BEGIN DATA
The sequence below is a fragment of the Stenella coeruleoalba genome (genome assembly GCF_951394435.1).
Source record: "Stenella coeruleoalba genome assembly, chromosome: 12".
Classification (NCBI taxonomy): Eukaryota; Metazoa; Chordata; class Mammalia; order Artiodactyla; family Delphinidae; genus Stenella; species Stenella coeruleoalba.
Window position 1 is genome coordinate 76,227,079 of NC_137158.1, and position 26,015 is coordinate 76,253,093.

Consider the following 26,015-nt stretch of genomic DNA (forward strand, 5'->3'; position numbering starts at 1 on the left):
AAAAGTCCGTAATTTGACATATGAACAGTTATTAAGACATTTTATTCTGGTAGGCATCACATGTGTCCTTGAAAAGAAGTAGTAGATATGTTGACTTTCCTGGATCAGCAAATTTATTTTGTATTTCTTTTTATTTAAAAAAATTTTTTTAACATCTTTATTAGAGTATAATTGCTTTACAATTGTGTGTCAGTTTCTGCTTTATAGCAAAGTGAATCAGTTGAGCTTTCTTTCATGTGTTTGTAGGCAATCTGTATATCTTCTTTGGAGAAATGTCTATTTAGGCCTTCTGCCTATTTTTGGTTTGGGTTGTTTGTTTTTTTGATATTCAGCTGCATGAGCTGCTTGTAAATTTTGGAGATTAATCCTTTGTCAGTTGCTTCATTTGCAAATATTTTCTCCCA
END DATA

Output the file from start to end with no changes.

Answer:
The sequence below is a fragment of the Stenella coeruleoalba genome (genome assembly GCF_951394435.1).
Source record: "Stenella coeruleoalba genome assembly, chromosome: 12".
Classification (NCBI taxonomy): Eukaryota; Metazoa; Chordata; class Mammalia; order Artiodactyla; family Delphinidae; genus Stenella; species Stenella coeruleoalba.
Window position 1 is genome coordinate 76,227,079 of NC_137158.1, and position 26,015 is coordinate 76,253,093.

Consider the following 26,015-nt stretch of genomic DNA (forward strand, 5'->3'; position numbering starts at 1 on the left):
AAAAGTCCGTAATTTGACATATGAACAGTTATTAAGACATTTTATTCTGGTAGGCATCACATGTGTCCTTGAAAAGAAGTAGTAGATATGTTGACTTTCCTGGATCAGCAAATTTATTTTGTATTTCTTTTTATTTAAAAAAATTTTTTTAACATCTTTATTAGAGTATAATTGCTTTACAATTGTGTGTCAGTTTCTGCTTTATAGCAAAGTGAATCAGTTGAGCTTTCTTTCATGTGTTTGTAGGCAATCTGTATATCTTCTTTGGAGAAATGTCTATTTAGGCCTTCTGCCTATTTTTGGTTTGGGTTGTTTGTTTTTTTGATATTCAGCTGCATGAGCTGCTTGTAAATTTTGGAGATTAATCCTTTGTCAGTTGCTTCATTTGCAAATATTTTCTCCCA